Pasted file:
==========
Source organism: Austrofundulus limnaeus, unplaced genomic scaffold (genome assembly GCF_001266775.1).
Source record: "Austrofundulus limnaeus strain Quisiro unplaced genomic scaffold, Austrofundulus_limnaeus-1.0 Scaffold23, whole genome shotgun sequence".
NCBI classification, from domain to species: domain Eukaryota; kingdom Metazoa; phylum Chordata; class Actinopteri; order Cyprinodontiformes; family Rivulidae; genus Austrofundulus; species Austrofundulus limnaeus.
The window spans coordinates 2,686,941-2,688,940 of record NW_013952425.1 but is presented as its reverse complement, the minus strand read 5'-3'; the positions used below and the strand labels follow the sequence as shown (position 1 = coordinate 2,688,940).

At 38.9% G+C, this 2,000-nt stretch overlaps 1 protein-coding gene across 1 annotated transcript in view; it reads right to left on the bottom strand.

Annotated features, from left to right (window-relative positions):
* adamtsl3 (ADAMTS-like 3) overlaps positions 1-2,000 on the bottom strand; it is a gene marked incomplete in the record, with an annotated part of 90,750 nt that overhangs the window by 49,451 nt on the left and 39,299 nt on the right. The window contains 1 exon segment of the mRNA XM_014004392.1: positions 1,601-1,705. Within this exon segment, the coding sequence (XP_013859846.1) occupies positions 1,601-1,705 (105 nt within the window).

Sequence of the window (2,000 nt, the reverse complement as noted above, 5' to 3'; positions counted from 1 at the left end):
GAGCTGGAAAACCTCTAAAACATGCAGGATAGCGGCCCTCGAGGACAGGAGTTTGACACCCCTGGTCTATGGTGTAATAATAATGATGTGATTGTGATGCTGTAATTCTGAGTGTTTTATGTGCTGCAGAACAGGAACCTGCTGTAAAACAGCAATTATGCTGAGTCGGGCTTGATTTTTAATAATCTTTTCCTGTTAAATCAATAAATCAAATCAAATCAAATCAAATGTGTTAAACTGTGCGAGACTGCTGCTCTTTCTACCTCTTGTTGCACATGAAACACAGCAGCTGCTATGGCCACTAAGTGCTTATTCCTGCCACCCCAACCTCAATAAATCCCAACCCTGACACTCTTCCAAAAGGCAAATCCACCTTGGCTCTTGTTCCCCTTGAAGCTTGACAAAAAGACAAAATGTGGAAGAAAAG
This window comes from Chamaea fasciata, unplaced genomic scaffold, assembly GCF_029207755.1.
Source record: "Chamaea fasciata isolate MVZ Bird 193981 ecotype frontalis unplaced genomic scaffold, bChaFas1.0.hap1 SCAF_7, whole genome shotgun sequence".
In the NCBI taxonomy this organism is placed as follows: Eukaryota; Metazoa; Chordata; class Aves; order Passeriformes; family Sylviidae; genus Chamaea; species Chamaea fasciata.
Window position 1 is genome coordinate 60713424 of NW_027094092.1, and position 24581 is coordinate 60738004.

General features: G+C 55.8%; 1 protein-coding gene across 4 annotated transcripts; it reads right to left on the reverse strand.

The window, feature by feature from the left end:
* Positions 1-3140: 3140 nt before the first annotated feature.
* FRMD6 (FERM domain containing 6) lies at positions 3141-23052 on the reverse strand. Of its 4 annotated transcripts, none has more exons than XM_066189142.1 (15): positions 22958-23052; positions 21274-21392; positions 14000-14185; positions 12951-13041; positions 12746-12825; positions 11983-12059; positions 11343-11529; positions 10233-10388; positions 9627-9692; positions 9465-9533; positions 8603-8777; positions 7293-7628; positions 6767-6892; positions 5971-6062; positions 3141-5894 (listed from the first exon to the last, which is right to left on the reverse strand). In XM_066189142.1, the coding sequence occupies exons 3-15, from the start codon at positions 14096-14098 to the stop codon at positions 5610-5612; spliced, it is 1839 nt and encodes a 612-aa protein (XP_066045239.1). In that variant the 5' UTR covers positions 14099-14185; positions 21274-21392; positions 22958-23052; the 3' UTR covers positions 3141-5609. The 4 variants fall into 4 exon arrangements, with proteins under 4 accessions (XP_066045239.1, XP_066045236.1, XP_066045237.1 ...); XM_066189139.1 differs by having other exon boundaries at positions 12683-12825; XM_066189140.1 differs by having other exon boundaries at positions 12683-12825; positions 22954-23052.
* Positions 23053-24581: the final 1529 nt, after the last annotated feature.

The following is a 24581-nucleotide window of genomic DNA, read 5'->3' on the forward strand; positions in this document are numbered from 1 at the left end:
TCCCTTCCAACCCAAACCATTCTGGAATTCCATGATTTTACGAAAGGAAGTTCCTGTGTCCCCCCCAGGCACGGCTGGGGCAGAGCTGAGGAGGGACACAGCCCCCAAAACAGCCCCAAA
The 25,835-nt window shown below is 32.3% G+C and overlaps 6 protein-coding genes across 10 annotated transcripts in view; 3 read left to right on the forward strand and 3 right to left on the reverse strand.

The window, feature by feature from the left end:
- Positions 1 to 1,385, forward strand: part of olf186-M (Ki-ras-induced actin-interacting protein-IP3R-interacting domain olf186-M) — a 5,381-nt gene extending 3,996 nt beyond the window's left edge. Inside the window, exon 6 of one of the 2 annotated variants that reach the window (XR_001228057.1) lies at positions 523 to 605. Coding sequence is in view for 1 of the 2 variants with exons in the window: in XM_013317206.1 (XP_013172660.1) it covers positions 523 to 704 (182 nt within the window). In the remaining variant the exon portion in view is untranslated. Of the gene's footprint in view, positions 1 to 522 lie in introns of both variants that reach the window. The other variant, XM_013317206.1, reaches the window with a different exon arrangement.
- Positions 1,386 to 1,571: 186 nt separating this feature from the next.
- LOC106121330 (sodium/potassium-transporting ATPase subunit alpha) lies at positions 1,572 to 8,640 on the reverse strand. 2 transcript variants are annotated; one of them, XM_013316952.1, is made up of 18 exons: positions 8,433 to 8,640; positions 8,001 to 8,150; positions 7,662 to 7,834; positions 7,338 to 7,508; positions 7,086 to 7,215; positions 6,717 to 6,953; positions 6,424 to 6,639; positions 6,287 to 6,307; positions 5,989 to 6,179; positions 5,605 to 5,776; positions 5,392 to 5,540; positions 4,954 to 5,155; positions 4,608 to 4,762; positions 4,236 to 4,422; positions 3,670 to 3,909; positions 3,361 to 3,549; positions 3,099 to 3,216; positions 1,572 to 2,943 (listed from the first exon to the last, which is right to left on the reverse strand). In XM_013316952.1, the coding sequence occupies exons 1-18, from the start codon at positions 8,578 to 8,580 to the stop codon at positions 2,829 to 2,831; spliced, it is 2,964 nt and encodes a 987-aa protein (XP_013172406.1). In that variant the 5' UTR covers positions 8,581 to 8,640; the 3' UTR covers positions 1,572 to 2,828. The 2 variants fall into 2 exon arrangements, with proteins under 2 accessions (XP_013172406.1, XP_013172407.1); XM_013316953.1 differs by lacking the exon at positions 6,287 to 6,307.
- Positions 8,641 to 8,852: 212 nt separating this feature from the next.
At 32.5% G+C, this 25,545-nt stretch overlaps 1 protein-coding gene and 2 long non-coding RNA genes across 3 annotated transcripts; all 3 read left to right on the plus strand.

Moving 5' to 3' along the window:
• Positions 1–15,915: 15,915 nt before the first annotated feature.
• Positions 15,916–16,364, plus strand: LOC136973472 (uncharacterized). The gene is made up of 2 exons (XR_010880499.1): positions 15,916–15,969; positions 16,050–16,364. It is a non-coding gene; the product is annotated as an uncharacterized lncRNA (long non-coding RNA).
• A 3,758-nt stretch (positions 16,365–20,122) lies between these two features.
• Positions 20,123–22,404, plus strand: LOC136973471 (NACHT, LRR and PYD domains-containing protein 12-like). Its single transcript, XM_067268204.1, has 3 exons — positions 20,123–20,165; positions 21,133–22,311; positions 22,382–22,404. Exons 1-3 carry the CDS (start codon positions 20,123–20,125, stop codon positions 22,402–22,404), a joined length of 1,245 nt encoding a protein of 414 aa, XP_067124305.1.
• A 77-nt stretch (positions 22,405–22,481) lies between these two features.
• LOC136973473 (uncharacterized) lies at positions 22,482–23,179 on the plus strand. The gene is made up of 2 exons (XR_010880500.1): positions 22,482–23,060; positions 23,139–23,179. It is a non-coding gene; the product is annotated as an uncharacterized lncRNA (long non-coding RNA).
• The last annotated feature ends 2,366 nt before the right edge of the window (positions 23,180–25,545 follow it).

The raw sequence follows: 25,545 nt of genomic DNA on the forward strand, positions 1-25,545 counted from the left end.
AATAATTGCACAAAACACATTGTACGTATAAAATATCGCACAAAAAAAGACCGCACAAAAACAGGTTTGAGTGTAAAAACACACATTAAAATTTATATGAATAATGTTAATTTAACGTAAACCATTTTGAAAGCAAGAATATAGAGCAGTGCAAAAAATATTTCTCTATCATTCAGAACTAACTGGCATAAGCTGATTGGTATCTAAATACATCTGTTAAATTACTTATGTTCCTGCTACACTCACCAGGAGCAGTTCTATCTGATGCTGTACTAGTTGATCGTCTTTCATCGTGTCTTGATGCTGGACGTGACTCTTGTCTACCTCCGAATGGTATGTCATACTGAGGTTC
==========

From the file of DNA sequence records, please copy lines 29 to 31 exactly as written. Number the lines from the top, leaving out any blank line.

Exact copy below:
• Positions 1–15,915: 15,915 nt before the first annotated feature.
• Positions 15,916–16,364, plus strand: LOC136973472 (uncharacterized). The gene is made up of 2 exons (XR_010880499.1): positions 15,916–15,969; positions 16,050–16,364. It is a non-coding gene; the product is annotated as an uncharacterized lncRNA (long non-coding RNA).
• A 3,758-nt stretch (positions 16,365–20,122) lies between these two features.